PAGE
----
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Proceedings Paper

Excimer-laser-induced shock wave and its dependence on atmospheric environment
Author(s): Ronald R. Krueger; Jerzy S. Krasinski; Czeslaw Radzewicz
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Paper Abstract

High speed shadow photography is performed on excimer laser ablated porcine corneas and rubber stoppers to capture the excimer laser induced shock waves at various time delays between 40 and 320 nanoseconds. The shock waves in air, nitrogen, and helium are recorded by tangentially illuminating the ablated surface with a tunable dye laser, the XeCl excimer laser pulse. The excimer laser ablates the specimen and excites the dye laser, which is then passed through an optical delay line before illuminating the specimen. The shadow of the shock wave produced during ablation is then cast on a screen and photographed with a CCD video camera. The system is pulsed at 30 times per second to allow a video recording of the shock wave at a fixed time delay. We conclude that high energy acoustic waves and gaseous particles are liberated during excimer laser corneal ablation, and dissipate on a submicrosecond time scale. The velocity of their dissipation is dependent on the atmospheric environment and can be increased two-fold when the ablation is performed in a helium atmosphere. Therefore, local temperature increases due to the liberation of high energy gases may be reduced by using helium during corneal photoablation.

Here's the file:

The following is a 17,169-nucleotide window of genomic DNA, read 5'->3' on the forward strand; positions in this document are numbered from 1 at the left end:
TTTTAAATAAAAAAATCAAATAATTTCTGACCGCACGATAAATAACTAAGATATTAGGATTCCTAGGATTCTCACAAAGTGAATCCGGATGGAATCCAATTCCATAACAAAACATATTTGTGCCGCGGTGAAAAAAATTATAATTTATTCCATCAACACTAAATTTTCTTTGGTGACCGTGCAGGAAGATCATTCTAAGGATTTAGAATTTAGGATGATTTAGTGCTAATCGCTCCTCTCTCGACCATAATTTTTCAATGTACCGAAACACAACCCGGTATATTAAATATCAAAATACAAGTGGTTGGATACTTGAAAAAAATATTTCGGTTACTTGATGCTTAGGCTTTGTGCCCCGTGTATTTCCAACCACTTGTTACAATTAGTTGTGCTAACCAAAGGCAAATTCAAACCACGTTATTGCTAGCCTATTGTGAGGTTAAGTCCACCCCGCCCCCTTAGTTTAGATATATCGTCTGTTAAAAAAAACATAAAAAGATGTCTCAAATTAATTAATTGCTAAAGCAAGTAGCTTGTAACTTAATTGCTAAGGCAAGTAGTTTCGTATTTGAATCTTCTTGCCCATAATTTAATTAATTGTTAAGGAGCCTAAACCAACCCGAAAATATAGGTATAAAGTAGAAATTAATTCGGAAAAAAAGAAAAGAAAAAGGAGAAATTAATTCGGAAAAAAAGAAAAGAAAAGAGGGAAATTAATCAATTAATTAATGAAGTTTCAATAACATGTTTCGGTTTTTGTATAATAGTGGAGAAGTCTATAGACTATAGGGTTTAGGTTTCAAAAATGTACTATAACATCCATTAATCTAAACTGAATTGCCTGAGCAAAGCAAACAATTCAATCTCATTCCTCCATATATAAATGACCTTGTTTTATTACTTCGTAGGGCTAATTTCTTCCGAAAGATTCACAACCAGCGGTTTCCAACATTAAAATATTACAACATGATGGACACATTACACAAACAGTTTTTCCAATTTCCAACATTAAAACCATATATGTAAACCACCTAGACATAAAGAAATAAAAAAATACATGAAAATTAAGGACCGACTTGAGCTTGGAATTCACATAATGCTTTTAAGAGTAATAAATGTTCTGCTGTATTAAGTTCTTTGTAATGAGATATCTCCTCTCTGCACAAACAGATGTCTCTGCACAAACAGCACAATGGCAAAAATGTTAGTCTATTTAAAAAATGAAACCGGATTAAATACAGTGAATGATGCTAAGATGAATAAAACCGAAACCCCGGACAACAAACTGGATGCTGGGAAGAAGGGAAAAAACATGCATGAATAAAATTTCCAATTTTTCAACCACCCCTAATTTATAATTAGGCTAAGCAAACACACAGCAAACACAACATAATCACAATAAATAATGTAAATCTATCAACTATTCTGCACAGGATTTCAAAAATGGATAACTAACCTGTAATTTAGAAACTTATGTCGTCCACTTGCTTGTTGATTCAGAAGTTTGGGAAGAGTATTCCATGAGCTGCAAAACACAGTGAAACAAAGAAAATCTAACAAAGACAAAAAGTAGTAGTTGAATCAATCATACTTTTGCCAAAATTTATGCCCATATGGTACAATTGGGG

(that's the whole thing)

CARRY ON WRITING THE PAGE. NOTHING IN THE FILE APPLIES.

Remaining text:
Paper Details

Date Published: 24 June 1993
PDF: 6 pages
Proc. SPIE 1877, Ophthalmic Technologies III, (24 June 1993); doi: 10.1117/12.147524
Show Author Affiliations
Ronald R. Krueger, Doheny Eye Institute/Univ. of Southern California (United States)
Jerzy S. Krasinski, Oklahoma State Univ. (United States)
Czeslaw Radzewicz, Oklahoma State Univ. (United States)

Published in SPIE Proceedings Vol. 1877:
Ophthalmic Technologies III
Jean-Marie A. Parel; Qiushi Ren, Editor(s)

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